In European myths of the sea, Melusine was a female spirit of fresh water that appeared in sacred springs and rivers. Most often, she’s shown as some aquatic mermaid; in some instances, she may even have wings. When she was a child, she was transported to the island of Avalon, where she was raised by the fay Pressyne and an ordinary man. As soon as she learned that her biological father had betrayed her mother, she set out to get her retribution. Her mother cursed her to appear like a snake from the waist down after hearing about this. She was said to have been born with scaled arms and fins for hands and could not return to her prehistoric state.


In many myths of the sea, merpeople were shown as having a human head and upper torso but with a fishtail for a tail. Mermaids are female merpeople, and mermen are male merpeople. They attracted sailors to their deaths because of their attractiveness and allure. Mermaids are depicted in several stories as able to change their appearance to resemble humans.


Fosse dreadful, a water spirit from Scandinavian myths of the sea, was said to play enchanted violin music to lure women and children into lakes and streams where they would drown. On the other hand, some stories portray him as a benign character who merely sings for the amusement of adults, adolescents, and little children. Fosse gloomy even accepted to live with a human who fell in love with him, but he left after some time because he couldn’t live without a water source long enough, according to folklore

Men in Blue from the Minch

The Minch, a straight between Lewis, Long Island, and the Shiant Islands near Scotland, is claimed to be home to these mythical sea animals. Humans with blue skin appeared to be the Blue Men. It is said that they used to swim alongside passing ships, creating storms and luring sailors into the ocean to capsize them.

After all, that was the only way he could keep his ship afloat if he could finish their rhymes and solve their riddles. The Blue Men had a clear hierarchy, with a chieftain ruling them all. Merman-like characteristics led to the conclusion that they are connected to the creatures. The Blue Men have been compared to fallen angels by some.


A devil or a ghost is what the word “bunyip” denotes. It is an Aboriginal Australian legendary creature that was thought to hide in swamps, streams, riverbeds, and waterholes. It was a common belief among the Indigenous people that they could hear their cries in the dead of night.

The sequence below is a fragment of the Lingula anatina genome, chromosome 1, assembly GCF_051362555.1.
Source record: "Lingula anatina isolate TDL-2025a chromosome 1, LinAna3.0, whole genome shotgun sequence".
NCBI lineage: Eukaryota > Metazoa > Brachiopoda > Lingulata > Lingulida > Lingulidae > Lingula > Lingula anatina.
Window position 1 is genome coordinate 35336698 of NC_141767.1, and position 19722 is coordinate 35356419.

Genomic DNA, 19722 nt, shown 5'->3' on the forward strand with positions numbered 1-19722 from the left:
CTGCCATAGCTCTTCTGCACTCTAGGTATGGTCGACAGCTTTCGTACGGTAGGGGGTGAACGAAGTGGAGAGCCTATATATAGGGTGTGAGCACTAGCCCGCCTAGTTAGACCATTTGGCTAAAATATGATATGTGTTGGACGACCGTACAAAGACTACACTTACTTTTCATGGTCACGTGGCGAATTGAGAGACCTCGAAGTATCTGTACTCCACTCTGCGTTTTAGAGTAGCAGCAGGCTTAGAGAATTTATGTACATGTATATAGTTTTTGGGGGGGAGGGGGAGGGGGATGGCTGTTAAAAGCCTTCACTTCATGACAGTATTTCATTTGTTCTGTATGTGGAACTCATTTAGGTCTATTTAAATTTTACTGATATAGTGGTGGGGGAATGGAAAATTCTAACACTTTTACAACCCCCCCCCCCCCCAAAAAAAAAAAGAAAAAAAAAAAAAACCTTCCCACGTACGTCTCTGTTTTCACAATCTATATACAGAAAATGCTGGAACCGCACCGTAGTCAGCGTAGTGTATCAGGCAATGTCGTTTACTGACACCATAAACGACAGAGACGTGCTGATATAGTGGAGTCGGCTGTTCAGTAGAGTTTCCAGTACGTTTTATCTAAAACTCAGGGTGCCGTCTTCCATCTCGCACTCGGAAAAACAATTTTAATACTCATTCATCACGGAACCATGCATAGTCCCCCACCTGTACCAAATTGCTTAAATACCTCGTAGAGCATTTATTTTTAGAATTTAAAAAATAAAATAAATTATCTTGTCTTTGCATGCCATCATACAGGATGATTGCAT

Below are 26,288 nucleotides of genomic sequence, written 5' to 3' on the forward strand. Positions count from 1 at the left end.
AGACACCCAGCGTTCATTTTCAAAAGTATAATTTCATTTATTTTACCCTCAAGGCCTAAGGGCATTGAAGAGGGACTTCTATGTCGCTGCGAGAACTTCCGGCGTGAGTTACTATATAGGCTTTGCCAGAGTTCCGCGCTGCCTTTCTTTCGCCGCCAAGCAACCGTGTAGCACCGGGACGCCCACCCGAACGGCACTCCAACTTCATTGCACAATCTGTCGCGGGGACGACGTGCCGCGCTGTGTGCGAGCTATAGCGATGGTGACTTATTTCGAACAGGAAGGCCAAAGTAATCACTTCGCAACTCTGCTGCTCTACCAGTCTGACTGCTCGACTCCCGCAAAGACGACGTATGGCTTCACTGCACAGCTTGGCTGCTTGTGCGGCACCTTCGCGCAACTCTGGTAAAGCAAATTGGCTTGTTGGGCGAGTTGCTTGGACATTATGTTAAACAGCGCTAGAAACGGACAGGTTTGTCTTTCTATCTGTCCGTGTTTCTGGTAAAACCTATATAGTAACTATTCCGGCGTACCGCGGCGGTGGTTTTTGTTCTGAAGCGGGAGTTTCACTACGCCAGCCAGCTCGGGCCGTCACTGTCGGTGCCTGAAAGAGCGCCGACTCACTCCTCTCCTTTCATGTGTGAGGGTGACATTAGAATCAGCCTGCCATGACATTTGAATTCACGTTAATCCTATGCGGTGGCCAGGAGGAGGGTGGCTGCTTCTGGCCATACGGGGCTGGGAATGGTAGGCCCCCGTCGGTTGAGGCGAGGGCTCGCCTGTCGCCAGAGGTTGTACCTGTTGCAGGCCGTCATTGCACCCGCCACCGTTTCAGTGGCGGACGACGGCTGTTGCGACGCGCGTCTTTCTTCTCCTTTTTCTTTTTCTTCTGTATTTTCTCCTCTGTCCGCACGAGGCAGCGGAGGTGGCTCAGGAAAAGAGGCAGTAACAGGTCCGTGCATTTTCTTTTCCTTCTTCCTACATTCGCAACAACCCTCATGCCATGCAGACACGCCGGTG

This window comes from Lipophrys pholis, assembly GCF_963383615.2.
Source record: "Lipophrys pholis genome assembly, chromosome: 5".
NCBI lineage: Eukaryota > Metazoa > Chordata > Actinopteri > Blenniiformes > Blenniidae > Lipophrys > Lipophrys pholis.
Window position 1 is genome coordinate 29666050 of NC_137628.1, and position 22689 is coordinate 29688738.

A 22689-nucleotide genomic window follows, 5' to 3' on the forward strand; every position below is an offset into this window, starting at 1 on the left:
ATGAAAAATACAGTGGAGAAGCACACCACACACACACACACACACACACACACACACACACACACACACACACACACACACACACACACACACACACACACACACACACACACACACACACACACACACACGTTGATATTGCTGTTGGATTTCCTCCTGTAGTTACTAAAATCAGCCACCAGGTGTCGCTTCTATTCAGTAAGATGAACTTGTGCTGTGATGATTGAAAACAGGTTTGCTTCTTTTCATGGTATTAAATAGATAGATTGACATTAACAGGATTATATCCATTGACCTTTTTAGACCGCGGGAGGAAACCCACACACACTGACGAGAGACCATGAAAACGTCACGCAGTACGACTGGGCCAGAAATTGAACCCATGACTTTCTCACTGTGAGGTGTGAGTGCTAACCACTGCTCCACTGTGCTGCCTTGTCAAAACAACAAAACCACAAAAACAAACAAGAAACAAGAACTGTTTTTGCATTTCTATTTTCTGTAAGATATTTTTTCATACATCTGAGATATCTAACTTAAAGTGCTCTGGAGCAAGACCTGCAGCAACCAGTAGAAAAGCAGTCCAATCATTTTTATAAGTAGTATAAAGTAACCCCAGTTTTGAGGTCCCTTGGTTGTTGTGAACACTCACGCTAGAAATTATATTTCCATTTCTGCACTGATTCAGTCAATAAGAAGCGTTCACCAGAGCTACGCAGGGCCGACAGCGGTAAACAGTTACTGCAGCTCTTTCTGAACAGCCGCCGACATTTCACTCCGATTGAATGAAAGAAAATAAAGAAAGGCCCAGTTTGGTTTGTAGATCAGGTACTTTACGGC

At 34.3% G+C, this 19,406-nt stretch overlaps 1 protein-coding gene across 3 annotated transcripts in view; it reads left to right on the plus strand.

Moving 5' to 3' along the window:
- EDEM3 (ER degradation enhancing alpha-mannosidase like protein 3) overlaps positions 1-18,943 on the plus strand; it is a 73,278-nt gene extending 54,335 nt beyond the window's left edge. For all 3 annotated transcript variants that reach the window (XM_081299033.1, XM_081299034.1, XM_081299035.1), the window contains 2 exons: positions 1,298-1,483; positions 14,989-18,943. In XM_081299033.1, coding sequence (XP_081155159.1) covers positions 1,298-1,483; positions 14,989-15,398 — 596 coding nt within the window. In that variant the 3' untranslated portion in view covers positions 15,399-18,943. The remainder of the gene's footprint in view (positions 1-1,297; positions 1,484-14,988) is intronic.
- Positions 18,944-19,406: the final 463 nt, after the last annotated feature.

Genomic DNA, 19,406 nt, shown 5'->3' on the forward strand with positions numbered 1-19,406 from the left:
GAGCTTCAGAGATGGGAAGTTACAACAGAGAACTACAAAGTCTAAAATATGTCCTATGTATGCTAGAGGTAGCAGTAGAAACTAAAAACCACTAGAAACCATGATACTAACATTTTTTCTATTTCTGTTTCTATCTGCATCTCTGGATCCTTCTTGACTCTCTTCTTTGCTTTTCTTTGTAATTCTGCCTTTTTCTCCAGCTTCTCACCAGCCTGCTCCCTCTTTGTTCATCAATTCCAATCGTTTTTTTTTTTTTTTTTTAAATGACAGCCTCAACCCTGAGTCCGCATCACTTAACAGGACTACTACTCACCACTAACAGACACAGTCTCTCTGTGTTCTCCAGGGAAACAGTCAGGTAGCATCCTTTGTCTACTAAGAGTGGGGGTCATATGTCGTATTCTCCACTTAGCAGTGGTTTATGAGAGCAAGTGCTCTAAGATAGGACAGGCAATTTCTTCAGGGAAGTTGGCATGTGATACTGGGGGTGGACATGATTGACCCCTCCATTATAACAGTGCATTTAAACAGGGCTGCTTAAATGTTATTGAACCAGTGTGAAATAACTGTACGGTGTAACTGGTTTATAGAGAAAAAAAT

They claimed Bunyip preyed on women when their herds were disturbed, and they blamed the Bunyip for the spread of sickness in the river area. Bunyip was rumored to have walrus-like tusks, horse-like flippers, and a tail like that of a horse. After all, the sounds they thought they heard came from Bunyips and were actually from possums or koalas, not authentic or imagined by the Aborigines. For example, a barking owl may have sounded like the cries of a woman being kidnapped.


Ceto, the ugly sea monster daughter of Gaia and Pontus in Greek mythology, was the daughter of Gaia and Pontus. She was revered as a symbol of the sea’s peril. They were known as Phorcydes after her husband, Phorcys. Aside from Medusa and other gorgon-like female creatures, there are the Hesperides (nymphs), other water deities, and sea creatures, such as Scylla and the sea nymphs and gorgons (female monsters with sharp teeth and vicious serpent hair like Medusa). Any sea monster has come to be known by the name Ceto.


The first time these water demons appeared in British folklore was in the Yorkshire county of Grindylows. The cold water in the vicinity prompted parents to tell their children stories about grindylows to keep their youngsters away from it. It was rumored that Grindylows possessed long fingers and would use them to dangle helpless youngsters overboard.


The Sawa, a Cameroonian ethnic group, believed in the existence of water spirits. They were said to look like merpeople, but they were also said to have gap-toothed faces and long, shaggy hair. The Sawa thought that these spirits might serve as a bridge between the physical and spiritual worlds. When a child attained adulthood, Jengu were also considered to cure disease and play a vital role in various tribal rites. Various tribes in West, Central, and Southern Africa revered water spirits called Mami Wata. Some regard them to be similar to the Jengu.


In Japanese mythology, there are water spirits known as Kappas. Kappas are thought to be intelligent beings. It’s a monkey-like creature with saucer-shaped heads, long noses, and yellowish-green skin color. According to legend, kappas prey on children by luring them to the water, where they are dragged beneath and bled to death. One of their most significant flaws is that they have water-filled heads; if any of that water spills, they lose their unique abilities.


Kraken is a sea monster that frequently appears in pirate legends. Norway and Iceland’s coastlines were supposed to be its home. People imagined the creature was a giant squid lurking in the depths of the sea, ready to strike passing ships whenever it felt like it. Kraken sightings, it has been suggested, may have been responsible for the periodic appearance and subsequent disappearance of islands. Several of the Kraken’s characteristics, including bubbles and currents, are said to be based on underwater volcanic activity in Scandinavia.